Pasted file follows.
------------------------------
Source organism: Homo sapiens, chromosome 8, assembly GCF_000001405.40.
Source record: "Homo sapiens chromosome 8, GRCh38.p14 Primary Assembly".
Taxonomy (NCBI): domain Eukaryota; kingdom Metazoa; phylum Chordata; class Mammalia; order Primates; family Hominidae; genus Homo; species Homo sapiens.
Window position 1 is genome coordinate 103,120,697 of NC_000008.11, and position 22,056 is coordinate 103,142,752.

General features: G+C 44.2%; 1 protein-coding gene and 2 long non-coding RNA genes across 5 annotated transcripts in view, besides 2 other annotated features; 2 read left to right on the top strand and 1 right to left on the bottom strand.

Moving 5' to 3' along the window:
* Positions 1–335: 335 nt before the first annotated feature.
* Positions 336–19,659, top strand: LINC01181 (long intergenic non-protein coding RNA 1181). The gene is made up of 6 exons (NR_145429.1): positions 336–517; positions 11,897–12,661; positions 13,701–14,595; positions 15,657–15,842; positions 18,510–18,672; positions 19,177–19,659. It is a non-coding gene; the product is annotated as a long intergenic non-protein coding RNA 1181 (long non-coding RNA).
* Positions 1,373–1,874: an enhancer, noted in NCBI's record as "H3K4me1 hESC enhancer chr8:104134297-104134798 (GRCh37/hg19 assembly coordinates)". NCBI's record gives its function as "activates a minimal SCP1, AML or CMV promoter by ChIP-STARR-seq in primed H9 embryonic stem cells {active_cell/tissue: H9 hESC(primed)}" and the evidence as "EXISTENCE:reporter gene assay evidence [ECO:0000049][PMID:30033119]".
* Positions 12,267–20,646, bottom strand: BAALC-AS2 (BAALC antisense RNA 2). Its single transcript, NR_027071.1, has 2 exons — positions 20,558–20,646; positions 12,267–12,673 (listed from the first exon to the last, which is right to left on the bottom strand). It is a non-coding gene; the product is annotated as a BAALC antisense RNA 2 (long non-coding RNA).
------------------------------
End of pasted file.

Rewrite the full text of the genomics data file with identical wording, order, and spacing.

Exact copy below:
Source organism: Homo sapiens, chromosome 8, assembly GCF_000001405.40.
Source record: "Homo sapiens chromosome 8, GRCh38.p14 Primary Assembly".
Taxonomy (NCBI): domain Eukaryota; kingdom Metazoa; phylum Chordata; class Mammalia; order Primates; family Hominidae; genus Homo; species Homo sapiens.
Window position 1 is genome coordinate 103,120,697 of NC_000008.11, and position 22,056 is coordinate 103,142,752.

General features: G+C 44.2%; 1 protein-coding gene and 2 long non-coding RNA genes across 5 annotated transcripts in view, besides 2 other annotated features; 2 read left to right on the top strand and 1 right to left on the bottom strand.

Moving 5' to 3' along the window:
* Positions 1–335: 335 nt before the first annotated feature.
* Positions 336–19,659, top strand: LINC01181 (long intergenic non-protein coding RNA 1181). The gene is made up of 6 exons (NR_145429.1): positions 336–517; positions 11,897–12,661; positions 13,701–14,595; positions 15,657–15,842; positions 18,510–18,672; positions 19,177–19,659. It is a non-coding gene; the product is annotated as a long intergenic non-protein coding RNA 1181 (long non-coding RNA).
* Positions 1,373–1,874: an enhancer, noted in NCBI's record as "H3K4me1 hESC enhancer chr8:104134297-104134798 (GRCh37/hg19 assembly coordinates)". NCBI's record gives its function as "activates a minimal SCP1, AML or CMV promoter by ChIP-STARR-seq in primed H9 embryonic stem cells {active_cell/tissue: H9 hESC(primed)}" and the evidence as "EXISTENCE:reporter gene assay evidence [ECO:0000049][PMID:30033119]".
* Positions 12,267–20,646, bottom strand: BAALC-AS2 (BAALC antisense RNA 2). Its single transcript, NR_027071.1, has 2 exons — positions 20,558–20,646; positions 12,267–12,673 (listed from the first exon to the last, which is right to left on the bottom strand). It is a non-coding gene; the product is annotated as a BAALC antisense RNA 2 (long non-coding RNA).